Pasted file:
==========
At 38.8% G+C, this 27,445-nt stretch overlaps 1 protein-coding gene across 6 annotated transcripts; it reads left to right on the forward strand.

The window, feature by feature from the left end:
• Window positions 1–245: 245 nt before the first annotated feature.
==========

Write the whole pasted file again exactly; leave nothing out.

At 38.8% G+C, this 27,445-nt stretch overlaps 1 protein-coding gene across 6 annotated transcripts; it reads left to right on the forward strand.

The window, feature by feature from the left end:
• Window positions 1–245: 245 nt before the first annotated feature.